That time I was a whitehat hacker
I’ve been trying to find a replacement for github streaks after they removed them a few months ago. I was pretty happy to find GithubOriginalStreak which had browser plugins for Chrome, Firefox, and Opera. After installing the plugin and noticing it wasn’t correctly reporting streak lengths, I dug into its source code and was surprised to see it was using github gists as a datastore for streak information.
This presented a few problems:
- Github gists aren’t supposed to be used as a high performance database. Github probably rate limits access to its data.
- The packaged browser extensions contain read/write keys to the account that owns the github gist. The GithubOriginalStreak repository itself doesn’t have the keys but the keys are easily extractable from the extensions anyways.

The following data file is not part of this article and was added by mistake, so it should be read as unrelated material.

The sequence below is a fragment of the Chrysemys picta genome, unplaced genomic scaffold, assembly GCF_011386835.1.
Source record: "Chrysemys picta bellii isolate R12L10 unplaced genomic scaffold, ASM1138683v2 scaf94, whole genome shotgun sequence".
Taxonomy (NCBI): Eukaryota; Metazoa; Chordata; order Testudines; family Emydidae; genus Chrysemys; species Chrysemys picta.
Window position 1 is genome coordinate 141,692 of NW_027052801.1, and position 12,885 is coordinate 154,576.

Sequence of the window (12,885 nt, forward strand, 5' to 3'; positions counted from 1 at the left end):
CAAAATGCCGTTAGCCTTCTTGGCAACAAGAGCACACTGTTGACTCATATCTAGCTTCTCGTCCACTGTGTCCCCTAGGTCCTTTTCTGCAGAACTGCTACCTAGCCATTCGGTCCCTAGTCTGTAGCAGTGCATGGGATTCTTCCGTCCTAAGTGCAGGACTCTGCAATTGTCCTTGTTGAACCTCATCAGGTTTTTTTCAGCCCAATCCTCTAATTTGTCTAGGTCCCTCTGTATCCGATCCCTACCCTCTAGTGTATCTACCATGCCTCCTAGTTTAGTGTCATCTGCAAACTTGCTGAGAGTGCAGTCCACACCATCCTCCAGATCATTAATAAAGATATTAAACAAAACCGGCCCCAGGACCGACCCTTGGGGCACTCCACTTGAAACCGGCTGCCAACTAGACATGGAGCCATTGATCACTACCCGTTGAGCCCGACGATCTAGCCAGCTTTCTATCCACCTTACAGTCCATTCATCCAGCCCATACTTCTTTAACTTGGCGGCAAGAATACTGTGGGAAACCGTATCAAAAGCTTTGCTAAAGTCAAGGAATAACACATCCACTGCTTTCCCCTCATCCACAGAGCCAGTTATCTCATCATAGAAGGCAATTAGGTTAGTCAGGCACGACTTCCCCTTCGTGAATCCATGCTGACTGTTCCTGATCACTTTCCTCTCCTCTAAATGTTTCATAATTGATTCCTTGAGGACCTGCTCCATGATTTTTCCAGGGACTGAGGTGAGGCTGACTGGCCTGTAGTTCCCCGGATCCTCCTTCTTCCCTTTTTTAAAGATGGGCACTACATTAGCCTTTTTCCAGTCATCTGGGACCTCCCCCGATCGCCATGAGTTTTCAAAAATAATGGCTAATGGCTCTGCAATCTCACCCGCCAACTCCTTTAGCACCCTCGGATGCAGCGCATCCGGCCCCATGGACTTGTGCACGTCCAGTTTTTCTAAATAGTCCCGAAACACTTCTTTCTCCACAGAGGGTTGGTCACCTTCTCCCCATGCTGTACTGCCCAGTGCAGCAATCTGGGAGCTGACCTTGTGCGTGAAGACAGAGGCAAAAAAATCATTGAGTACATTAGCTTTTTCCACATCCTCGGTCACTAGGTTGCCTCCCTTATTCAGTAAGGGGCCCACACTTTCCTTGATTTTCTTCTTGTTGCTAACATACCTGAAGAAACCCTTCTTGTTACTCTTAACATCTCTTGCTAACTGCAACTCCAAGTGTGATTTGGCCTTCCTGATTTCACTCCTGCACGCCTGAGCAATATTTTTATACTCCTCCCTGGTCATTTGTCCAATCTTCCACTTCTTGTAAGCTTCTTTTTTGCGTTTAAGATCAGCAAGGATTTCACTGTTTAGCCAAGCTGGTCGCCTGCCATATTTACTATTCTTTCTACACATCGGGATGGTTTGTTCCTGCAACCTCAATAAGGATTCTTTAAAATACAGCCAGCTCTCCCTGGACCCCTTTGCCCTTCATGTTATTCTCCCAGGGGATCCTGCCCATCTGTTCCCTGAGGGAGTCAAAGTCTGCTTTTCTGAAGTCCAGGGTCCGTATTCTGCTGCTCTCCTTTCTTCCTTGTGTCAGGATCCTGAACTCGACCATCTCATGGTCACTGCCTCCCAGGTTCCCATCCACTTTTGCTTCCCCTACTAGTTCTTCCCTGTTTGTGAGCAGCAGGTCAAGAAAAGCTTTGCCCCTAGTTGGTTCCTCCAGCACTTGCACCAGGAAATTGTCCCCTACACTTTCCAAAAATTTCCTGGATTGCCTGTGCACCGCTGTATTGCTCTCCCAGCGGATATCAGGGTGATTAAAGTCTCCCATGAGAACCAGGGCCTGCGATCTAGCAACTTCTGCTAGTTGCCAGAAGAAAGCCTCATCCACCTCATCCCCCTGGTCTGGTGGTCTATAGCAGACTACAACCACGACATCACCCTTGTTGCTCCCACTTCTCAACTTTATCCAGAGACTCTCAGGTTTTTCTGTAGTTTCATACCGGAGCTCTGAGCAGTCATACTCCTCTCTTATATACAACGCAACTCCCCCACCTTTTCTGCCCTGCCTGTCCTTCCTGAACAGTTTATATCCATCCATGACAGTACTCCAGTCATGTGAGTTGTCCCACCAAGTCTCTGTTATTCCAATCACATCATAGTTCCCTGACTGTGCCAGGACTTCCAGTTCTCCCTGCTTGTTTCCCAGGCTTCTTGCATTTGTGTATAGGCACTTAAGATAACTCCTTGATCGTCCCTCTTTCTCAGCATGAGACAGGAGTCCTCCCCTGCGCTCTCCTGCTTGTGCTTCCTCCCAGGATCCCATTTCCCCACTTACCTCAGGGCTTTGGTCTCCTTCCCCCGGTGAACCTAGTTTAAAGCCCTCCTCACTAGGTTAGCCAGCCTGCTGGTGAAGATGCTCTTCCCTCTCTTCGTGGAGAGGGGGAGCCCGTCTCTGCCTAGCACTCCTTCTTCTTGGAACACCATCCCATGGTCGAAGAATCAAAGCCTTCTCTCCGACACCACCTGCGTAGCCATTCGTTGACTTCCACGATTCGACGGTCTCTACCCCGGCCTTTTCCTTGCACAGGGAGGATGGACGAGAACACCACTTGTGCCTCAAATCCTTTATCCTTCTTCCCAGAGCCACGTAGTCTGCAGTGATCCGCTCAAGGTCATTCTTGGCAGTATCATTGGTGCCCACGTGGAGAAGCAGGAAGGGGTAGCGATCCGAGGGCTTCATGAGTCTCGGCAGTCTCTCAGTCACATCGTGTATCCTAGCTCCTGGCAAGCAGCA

- Neither the gist nor the code does any validation of incoming data before the supposed gist lengths are displayed inline in the Github page.
This last problem was the most critical. A malicious attacker could have gotten write-privileges by downloading and unpacking the extension, then modified the gist to inject an XSS attack into someone else’s browser. The best part is that the gist contains a list of all people who use the extension so you could target a specific person for XSS.
I talked to the author afterwards and thankfully he was receptive of the feedback. The extension is still using Github gists but is now doing some data validation. With the new profile design, extensions like these shouldn’t be needed anymore.